August 2019 Exclusive Story
New Facilities Drive Growing Export Volumes
HOUSTON–A barrel of crude oil has the equivalent Btu heating capacity of 6 Mcf of natural gas, yet a barrel of oil was priced 25 times higher than an Mcf of gas on the New York Mercantile Exchange in late April. This widening valuation gap between oil and gas is leading many North American operators to rebalance their portfolios toward liquids reserves, and is driving new investment opportunities in unconventional plays with oil and natural gas liquids.
The strategic shift to liquids includes high NGL-yield gas shales such as parts of the Marcellus, Eagle Ford and Woodford, as well as oil shales such as the Bakken, Niobrara, Avalon/Bone Spring and the northern part of the Eagle Ford. In addition, companies are targeting multiple-zone “tight” liquids plays, including the Granite Wash in the Texas-Oklahoma panhandle region and the Wolfberry in the Permian Basin.
Although liquids plays use the same horizontal drilling and multistage hydraulic fracturing methods that opened gas shales from the Barnett to the Fayetteville and Haynesville, drilling and fracturing technologies are being both applied and evolved in a “fit for purpose” manner to target liquids reserves.
No two shales are alike; they vary vertically and aerially, especially along a well bore perpendicular to the frac direction. Operators must understand differences in shale fabric, in-situ stresses and geologic characteristics within each play, and how the formation will react to various drilling and stimulation designs that change in situ stresses.
The step-rate application of hydraulic pressure in shale formations during treatment creates complexity by opening and interconnecting natural fracture systems within the rock matrix. In shale plays, complexity is definitely a good thing, but it is not possible in some shales that do not have natural fractures or where stress differences between minimum and maximum horizontal directions are greater than about 5 percent.
In contrast to a simple biwing planar fracture that is perpendicular to the least principle stress, hydraulic fracturing in ultralow-permeability shales with low stress differences links the well bore to primary and secondary natural fracture mechanisms, resulting in complex networks that provide sharply increased access to the reserves.
Natural fracture systems dominate permeability in shales, with some formations more extensively fractured than others. Natural factures may be closed or even sealed by calcite, salt and clay, but they can be broken down at only 50-60 percent of the pressure that it would take to break rock that is not naturally fractured.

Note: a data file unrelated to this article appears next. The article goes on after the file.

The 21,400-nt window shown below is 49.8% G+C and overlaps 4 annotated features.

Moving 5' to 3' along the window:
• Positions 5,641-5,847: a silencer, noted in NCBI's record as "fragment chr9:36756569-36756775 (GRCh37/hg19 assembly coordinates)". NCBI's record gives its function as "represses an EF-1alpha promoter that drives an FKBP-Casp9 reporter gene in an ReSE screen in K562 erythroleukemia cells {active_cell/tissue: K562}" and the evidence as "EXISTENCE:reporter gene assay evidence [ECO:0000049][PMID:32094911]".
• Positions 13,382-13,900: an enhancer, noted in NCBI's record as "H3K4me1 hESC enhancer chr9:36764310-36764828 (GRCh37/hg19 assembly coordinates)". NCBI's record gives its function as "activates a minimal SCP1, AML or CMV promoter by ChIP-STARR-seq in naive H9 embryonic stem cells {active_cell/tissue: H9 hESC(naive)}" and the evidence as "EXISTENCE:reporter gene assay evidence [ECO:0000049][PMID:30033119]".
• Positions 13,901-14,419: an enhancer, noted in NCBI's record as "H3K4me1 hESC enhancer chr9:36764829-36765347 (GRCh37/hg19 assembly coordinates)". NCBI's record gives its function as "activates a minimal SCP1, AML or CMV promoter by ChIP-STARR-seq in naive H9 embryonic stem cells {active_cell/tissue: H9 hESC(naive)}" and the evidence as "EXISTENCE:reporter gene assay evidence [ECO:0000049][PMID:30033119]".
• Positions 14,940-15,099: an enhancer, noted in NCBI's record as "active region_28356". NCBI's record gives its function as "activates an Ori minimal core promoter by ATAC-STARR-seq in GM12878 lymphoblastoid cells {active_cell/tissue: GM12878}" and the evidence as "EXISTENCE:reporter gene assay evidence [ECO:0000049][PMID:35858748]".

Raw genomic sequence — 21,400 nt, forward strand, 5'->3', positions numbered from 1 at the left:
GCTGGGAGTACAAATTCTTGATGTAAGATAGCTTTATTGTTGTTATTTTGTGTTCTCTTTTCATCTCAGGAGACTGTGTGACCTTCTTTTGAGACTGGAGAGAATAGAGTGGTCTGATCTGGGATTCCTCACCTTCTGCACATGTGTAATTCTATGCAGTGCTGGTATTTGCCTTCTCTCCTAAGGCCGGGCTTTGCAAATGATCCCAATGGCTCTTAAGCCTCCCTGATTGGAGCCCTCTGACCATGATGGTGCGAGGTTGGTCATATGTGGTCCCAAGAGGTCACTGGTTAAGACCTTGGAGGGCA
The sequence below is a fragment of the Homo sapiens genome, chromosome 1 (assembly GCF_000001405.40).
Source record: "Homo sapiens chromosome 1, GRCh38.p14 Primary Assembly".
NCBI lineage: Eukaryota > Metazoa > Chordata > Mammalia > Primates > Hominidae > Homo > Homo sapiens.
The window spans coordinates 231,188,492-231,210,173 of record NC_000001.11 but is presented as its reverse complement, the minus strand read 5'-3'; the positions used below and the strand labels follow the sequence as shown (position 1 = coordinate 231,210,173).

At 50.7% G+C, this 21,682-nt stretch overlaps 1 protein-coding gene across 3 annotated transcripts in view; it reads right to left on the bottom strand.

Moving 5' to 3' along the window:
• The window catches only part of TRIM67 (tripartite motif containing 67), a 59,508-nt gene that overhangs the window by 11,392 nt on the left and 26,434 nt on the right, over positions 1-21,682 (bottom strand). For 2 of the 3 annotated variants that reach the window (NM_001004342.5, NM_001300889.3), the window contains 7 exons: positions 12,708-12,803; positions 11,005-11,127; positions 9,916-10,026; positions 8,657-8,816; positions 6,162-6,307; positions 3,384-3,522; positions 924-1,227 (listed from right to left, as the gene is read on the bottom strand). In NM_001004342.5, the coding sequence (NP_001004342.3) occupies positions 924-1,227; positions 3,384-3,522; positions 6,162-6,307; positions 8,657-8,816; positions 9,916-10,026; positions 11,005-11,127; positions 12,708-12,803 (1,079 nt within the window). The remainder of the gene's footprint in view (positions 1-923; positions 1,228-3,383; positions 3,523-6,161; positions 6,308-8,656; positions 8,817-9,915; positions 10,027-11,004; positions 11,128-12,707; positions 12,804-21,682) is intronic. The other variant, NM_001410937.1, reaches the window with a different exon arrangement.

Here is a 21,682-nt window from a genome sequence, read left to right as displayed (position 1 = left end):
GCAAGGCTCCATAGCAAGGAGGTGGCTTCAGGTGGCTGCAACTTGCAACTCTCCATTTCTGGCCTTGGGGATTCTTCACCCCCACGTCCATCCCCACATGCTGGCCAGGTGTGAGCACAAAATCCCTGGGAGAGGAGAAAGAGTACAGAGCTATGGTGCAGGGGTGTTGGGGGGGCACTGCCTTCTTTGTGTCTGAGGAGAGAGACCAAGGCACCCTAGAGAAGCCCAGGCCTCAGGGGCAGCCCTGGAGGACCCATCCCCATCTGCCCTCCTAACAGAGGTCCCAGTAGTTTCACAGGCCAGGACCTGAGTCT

This lower-pressure pathway development is critical to increased complexity, because achieving economic production rates from shale depends on opening fractures–and keeping them propped open– to provide an adequate stimulated reservoir volume and create conductive pathways for hydrocarbons to flow to the well.
Opening more natural fractures increases the stimulated volume of rock surrounding the well bore and provides more reservoir access. A horizontal gas well with 10 frac stages is estimated to create as much as 100 million cubic feet of stimulated reservoir volume in “sweet spots” where there is significant natural fracturing.
Fracturing complexity also contributes to both the high initial rates and the characteristic steep production declines seen in both gas and liquids shale plays. Horizontal gas wells can decline 80-85 percent during the first year of production. Oil is more viscous and depletes slower, but decline rates still are considerably higher than in conventional reservoirs. It is not unusual for “good” wells in the Bakken and Eagle Ford oil window to be making only 30-40 percent of their initial daily rates after one year of production, with most of the declines occurring in the first few months.
Decline rates are a function of flush production from voids within the rock connected by natural fracturing (penetrating the voids yields the high initial rates), and how much rock volume has been effectively stimulated by hydraulic fracturing (accounting for much lower, but more stable rates after the voids have been drained). A related secondary problem is that quickly draining hydrocarbons trapped in the voids reduces reservoir pressure. Flattening decline rates and slowing pressure loss requires propping open as much of the natural fracture system as possible to better drain the stimulated reservoir volume after flush production.
The development of fracture system complexity was first documented in the Barnett Shale. The discovery well–the C.W. Slay No. 1–was drilled in 1981, but it would be 17 years before the Barnett would become a commercial success. Mitchell Energy Corp. had used the same stimulation techniques developed in the Devonian Shale in the 1970s, and had first foam fractured and then gel fractured the well.
However, the C.W. Slay did not produce economic rates until Mitchell Energy performed a third frac job using a large slick-water treatment pumped in steps to high injection rates. The reason was simple: A large-volume, high-rate slick-water frac was the missing element in getting the natural fractures to open.